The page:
During the month of March we will have programming and events based around Just Mercy for all ages. Copies of the book are available at the library (regular print, large print, audiobooks, ebooks, kindle, and the young adult version).


Book Discussion Groups

Page Turners – Tuesday 3/1 @ 1pm. No registration required.

Teen Book Group – Monday 3/7 @ 3pm in the teen space. 

NPL/COA Book Group – Tuesday 3/15 @ 2pm, Location: Council on Aging. Register here.

Community Reads Book Discussion: Thursday 3/24 @ 7pm. Register here.


Special Programs

True Justice: Bryan Stevenson’s Fight for Equality Film Screening

Saturday, 3/5 @ 1pm

No registration required.

True Justice: Bryan Stevenson’s Fight for Equality follows 30 years of EJI’s work on behalf of the poor, the incarcerated, and the condemned. The film won the Emmy Award for Outstanding Social Issue Documentary, and is the winner of the National Association for Multi-ethnicity in Communications’ 26th annual Vision Award and a Peabody Award.

Told primarily in his own words, True Justice shares Bryan Stevenson’s experience with a criminal justice system that “treats you better if you’re rich and guilty than if you’re poor and innocent.” The burden of facing this system is explored in candid interviews with associates, close family members, and clients.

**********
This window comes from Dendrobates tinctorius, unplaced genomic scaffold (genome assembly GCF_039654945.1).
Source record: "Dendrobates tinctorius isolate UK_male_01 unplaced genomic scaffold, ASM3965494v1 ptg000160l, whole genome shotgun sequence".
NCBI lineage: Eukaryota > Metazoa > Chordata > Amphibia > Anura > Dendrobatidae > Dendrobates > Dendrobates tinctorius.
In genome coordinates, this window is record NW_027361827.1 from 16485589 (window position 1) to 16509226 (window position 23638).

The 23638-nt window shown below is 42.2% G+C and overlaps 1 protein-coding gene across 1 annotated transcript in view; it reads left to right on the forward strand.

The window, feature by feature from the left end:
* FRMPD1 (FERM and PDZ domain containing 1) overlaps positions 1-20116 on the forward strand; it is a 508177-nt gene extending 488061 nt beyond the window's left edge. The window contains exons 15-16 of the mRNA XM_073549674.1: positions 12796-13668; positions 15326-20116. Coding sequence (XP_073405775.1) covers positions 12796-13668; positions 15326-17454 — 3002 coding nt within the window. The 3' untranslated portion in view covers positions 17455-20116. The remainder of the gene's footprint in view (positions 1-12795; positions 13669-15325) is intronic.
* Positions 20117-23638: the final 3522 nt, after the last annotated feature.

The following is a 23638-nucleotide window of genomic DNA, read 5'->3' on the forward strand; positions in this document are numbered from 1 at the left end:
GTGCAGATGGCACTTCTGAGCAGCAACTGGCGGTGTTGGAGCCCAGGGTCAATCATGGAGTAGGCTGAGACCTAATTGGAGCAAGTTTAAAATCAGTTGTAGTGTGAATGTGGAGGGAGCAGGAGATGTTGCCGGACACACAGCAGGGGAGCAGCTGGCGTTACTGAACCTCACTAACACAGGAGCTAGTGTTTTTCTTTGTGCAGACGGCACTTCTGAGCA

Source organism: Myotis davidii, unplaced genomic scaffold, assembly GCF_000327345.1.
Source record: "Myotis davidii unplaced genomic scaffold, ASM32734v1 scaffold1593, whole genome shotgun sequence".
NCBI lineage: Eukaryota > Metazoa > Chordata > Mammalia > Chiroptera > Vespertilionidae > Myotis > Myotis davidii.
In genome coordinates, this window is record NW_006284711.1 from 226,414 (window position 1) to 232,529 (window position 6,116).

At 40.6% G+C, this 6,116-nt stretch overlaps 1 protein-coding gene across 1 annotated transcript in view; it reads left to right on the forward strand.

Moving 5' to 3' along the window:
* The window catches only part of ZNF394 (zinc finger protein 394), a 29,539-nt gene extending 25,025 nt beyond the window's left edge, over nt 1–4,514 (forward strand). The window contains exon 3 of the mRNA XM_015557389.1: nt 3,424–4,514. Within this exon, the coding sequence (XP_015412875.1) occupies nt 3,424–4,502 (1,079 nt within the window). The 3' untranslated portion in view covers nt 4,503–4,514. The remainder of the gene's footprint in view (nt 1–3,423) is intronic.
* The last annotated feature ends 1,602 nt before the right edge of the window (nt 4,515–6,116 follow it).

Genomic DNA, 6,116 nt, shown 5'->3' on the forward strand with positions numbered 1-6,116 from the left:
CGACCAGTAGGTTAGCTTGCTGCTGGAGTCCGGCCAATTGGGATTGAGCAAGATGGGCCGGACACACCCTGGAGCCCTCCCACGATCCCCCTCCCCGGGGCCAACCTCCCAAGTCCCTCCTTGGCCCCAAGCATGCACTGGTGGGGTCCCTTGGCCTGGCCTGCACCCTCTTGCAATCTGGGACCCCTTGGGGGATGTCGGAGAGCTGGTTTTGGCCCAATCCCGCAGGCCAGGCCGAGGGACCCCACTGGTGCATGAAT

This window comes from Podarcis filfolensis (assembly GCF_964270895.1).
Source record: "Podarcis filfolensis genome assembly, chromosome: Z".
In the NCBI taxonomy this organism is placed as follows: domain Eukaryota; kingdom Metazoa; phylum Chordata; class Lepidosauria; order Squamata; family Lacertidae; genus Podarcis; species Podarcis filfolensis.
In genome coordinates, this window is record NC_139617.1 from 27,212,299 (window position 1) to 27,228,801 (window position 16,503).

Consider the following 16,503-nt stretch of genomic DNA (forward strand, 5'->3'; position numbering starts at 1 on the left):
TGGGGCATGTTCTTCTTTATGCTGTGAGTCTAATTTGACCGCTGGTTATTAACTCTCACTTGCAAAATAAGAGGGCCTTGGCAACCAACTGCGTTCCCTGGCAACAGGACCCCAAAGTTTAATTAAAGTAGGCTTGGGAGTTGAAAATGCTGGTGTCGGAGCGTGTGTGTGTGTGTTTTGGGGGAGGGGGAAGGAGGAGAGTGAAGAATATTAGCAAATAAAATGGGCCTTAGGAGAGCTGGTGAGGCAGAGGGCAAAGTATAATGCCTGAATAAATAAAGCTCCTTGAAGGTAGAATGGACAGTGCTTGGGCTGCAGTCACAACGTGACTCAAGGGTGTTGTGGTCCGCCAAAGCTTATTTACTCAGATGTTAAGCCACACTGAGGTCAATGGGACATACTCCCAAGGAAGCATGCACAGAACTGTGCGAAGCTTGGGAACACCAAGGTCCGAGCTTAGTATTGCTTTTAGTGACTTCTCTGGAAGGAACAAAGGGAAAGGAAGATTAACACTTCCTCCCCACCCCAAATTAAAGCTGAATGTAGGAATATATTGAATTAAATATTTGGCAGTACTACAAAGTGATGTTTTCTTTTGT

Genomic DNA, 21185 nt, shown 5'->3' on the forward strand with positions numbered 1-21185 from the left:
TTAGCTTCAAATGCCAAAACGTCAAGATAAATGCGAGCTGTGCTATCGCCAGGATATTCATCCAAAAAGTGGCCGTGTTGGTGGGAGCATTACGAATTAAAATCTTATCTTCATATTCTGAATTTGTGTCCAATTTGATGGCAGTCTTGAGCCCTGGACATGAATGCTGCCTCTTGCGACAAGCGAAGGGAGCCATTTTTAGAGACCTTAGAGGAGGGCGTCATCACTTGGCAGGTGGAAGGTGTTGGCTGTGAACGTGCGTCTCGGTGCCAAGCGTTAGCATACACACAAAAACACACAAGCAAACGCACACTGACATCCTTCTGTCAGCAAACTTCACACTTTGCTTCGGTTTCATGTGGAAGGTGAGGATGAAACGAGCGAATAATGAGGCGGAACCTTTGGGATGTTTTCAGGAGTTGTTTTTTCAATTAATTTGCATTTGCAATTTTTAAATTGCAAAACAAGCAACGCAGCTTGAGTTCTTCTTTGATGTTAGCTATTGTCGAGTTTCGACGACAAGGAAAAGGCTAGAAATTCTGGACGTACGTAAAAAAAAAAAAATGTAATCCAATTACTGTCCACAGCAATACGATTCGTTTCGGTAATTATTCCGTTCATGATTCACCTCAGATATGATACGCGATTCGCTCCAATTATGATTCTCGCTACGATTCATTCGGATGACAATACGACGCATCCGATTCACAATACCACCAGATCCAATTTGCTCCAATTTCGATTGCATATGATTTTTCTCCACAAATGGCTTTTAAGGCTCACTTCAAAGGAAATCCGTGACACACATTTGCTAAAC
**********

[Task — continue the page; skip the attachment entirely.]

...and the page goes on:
This feature documentary focuses on Bryan Stevenson’s life and career—particularly his indictment of the U.S. criminal justice system for its role in codifying modern systemic racism—and tracks the intertwined histories of slavery, lynching, segregation, and mass incarceration. Highlighting watershed moments involving cases and clients, True Justice offers a rare glimpse into the human struggle that is required when the poor and people of color are wrongly condemned or unfairly sentenced, and explores the personal toll it takes.

The film chronicles EJI’s work in Alabama as well as the early influences that drove Bryan Stevenson to become an advocate for the poor and the incarcerated. As a young lawyer in the 1980s, he witnessed firsthand how courts unfairly applied the death penalty based on race and how the Supreme Court ultimately declared that racial bias in the administration of the death penalty was “inevitable.”

Tracing the trajectory of the Court since the 1857 Dred Scott decision, which ruled that African Americans are not citizens, True Justice shows how the Court has long sanctioned inequality, oppression, and violence. Illuminating the power of memory in cultural change, the film instills hope for a brighter American future.

The film also documents the monumental opening of EJI’s Legacy Museum and its National Memorial for Peace and Justice, which is dedicated to the more than 4,400 African American victims of lynching. These sites are part of EJI’s effort to engage the nation in a new era of truth and justice. As part of the campaign, EJI is working with communities to recognize lynching victims by collecting soil from lynching sites and erecting historical markers.

True Justice: Bryan Stevenson’s Fight for Equality reveals a history that can’t be forgotten in the pursuit of genuine justice.

Parent Circle: Discussing Tough Topics

Saturday, 3/12 @ 1pm (Virtual meeting)

Register here.

As part of the Norfolk Community Read program, this workshop is designed to help parents learn to discuss social justice issues with their children. The Her Flowers team will lead a broad discussion and also tie in examples from Bryan Stevenson’s Just Mercy.

Leaning Into Conversations About Race and Racism

Monday, 3/14 @7pm

Register here.